the trough of media feed is engineered for me

Pay attention

I swear that the next time I buy nail clippers, I am going to chain it to a log, something so big that I would never lose the damned thing again.

I must own three of them, and yet every time I’m left searching around trying to find them.

And then it appeared. It was laying there, right in front of me.  I had been looking around so much, thinking about where they could be, that I hadn’t been paying attention to what was actually there in front of me.

There’s a lot of thinking to be done today. Because there’s a lot of information making impressions. There’s also a lot of heartfelt loyalty to camps, parties, race, and gender, and this makes paying attention hard to do, because I’ve limited my attention to thinking about the information that I care about: the information that supports my cause.

I lift up my head from the trough of media feed that’s engineered for my consumption, a tempting and tantalizing mixture of fear and drama.

Then I take a look around.  And I notice Reality.

Reality doesn’t have a camp.  Reality stretches out far and wide.  It requires paying attention, and processing new information.

And this is more enlightening than sitting in a camp, trapped by my thoughts.  Go explore and learn new things: no need to protect the camp.  There’s a whole world out there to pay attention to.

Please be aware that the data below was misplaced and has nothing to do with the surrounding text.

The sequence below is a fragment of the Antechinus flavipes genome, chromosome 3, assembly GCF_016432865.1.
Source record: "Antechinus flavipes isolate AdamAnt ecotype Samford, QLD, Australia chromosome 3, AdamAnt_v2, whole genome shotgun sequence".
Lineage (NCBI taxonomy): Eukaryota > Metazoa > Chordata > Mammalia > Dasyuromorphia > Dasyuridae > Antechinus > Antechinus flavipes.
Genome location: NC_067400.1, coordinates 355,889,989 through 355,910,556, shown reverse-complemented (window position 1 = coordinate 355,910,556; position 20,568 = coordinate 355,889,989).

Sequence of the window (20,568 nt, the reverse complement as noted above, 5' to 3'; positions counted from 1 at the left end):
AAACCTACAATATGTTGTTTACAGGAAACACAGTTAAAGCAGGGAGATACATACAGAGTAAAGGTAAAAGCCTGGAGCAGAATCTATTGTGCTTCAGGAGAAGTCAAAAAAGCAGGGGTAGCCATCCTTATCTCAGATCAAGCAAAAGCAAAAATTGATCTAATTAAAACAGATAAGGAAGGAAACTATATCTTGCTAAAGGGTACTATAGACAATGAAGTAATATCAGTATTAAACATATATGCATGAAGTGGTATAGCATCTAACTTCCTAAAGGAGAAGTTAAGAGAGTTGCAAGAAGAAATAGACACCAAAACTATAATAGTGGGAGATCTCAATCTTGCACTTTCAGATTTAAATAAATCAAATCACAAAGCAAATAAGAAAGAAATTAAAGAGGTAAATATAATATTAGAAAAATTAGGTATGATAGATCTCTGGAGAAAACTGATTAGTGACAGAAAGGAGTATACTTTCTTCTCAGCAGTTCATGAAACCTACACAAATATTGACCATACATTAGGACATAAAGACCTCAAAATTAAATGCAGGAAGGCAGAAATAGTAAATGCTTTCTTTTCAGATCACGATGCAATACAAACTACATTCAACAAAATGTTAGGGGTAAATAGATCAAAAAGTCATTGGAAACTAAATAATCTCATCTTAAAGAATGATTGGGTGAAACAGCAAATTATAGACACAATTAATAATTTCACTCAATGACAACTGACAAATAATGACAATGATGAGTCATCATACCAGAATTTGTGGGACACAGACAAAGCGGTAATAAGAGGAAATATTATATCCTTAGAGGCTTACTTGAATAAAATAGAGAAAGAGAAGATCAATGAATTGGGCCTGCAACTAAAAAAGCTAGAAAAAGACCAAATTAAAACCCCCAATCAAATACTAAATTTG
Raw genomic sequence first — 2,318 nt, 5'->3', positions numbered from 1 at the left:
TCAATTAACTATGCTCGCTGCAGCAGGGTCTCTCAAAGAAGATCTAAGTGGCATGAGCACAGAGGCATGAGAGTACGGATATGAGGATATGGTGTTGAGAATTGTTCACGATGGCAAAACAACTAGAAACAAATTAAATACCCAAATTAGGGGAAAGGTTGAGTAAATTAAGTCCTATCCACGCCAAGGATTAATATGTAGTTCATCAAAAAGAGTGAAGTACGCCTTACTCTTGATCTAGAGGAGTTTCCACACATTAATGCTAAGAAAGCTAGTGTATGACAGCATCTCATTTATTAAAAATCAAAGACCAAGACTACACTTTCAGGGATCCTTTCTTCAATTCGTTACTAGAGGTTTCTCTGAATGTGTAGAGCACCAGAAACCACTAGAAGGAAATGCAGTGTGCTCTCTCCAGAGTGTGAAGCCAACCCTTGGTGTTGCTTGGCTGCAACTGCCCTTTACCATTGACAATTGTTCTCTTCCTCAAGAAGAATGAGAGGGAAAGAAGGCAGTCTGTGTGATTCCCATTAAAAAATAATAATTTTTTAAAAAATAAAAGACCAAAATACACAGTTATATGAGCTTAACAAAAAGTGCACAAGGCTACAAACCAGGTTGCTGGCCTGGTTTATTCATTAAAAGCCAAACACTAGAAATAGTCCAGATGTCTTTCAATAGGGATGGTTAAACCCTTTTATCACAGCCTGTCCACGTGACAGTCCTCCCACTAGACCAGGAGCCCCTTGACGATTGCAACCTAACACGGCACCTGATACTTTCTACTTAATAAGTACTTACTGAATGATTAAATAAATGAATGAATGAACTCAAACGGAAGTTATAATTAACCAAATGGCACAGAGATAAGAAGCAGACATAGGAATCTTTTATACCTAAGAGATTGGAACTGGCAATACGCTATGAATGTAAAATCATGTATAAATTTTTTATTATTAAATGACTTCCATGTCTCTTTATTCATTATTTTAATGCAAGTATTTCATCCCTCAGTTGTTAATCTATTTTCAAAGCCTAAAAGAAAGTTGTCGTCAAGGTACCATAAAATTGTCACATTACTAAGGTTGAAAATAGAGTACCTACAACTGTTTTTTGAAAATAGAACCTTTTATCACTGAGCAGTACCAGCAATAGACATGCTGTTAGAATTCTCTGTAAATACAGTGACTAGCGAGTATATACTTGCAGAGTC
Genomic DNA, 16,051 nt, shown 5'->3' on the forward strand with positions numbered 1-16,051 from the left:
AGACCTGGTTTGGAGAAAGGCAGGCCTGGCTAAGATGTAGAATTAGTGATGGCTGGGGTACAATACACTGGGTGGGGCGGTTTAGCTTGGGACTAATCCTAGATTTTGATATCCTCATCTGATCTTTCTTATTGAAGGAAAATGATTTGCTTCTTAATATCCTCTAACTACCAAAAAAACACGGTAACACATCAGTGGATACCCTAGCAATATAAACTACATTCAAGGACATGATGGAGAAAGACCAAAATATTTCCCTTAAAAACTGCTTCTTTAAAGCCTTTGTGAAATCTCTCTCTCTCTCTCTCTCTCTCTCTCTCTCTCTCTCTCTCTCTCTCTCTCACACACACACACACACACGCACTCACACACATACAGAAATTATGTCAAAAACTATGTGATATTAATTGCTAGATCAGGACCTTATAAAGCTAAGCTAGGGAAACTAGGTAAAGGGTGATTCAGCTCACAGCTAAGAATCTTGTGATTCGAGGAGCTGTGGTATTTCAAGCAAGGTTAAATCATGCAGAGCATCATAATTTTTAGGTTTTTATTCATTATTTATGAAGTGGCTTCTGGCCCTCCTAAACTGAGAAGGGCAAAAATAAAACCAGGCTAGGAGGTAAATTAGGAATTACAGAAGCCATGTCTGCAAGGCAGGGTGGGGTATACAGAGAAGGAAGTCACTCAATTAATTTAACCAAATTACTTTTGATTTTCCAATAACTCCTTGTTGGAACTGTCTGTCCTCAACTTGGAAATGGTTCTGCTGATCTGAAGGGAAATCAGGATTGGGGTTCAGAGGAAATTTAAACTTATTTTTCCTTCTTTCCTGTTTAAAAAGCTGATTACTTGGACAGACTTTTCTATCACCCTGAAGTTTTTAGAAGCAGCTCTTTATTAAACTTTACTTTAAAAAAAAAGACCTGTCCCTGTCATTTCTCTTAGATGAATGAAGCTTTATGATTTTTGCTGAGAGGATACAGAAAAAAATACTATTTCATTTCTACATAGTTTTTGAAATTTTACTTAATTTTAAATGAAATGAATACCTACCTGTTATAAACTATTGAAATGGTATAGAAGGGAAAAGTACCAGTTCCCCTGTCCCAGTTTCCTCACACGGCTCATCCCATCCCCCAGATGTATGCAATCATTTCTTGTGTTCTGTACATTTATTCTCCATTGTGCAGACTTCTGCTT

Enforced communion



Do you lean more towards empowering individuals?

Or more towards empowering the institutions?

More simply, do often find yourself in the group that wants to be left alone to build your home and community?

Or do you find yourself in the group that won’t leave others alone, and wants the institution to build your community for you?

Through church authorities or government authorities:  Forced communion is not as meaningful as independent communion.

Voting is good.

Participation in your community is better.


The best way to be more successful than your neighbor


I was envious of his car, a BMW, a beautifully made vehicle.  And his big house, with all the life options it offered.  And his career, working a lot, but earning a lot.  He had no real troubles.  He took his kids to football and dance practice.   I could see he was happy.  But how could I know?

Success on the outside doesn’t mean success on the inside.  I had no idea what was going on inside his head.  Then I found out he suffered from depression. And insecurity. Impossible, right?  But, it was happening.  And then I heard he got a divorce.  A devastating thing to go through, splitting from your partner.

And yet….

We’ve all got it pretty good.  At least, in the First World, but even in Africa.  For the average person, it’s the best it’s ever been in the history of humankind.  Worried about being robbed by bandits? Not so much anymore.  Losing half your children in childbirth? Not really.

Lifespan, up;  General health: up. Incidence of assault and robbery: down.  Females CEOs: going up every year in the US.  Black and brown minorities fill our judge seats, academic faculties, and medical professions. We even elected a black person as president after a history of slavery.

But that doesn’t mean injustice and wrongs don’t happen. We are human after all, with immorality and prejudging seeded in each of us.  After appreciating the good life, we can still make our community a better place by helping each other, by taking responsibility for being a good neighbor.

Gratitude and love are still the most critical parts of human life. That has not changed. What has changed is your environment.  It is a much safer place, and more fruitful than it has ever been.

Yes, the kings and moneyed class still control more than you.  But they’re not more happy than you.

Choose your own game.

Because we don’t need the kings anymore.

Photo credit: Aubrey Marcus podcast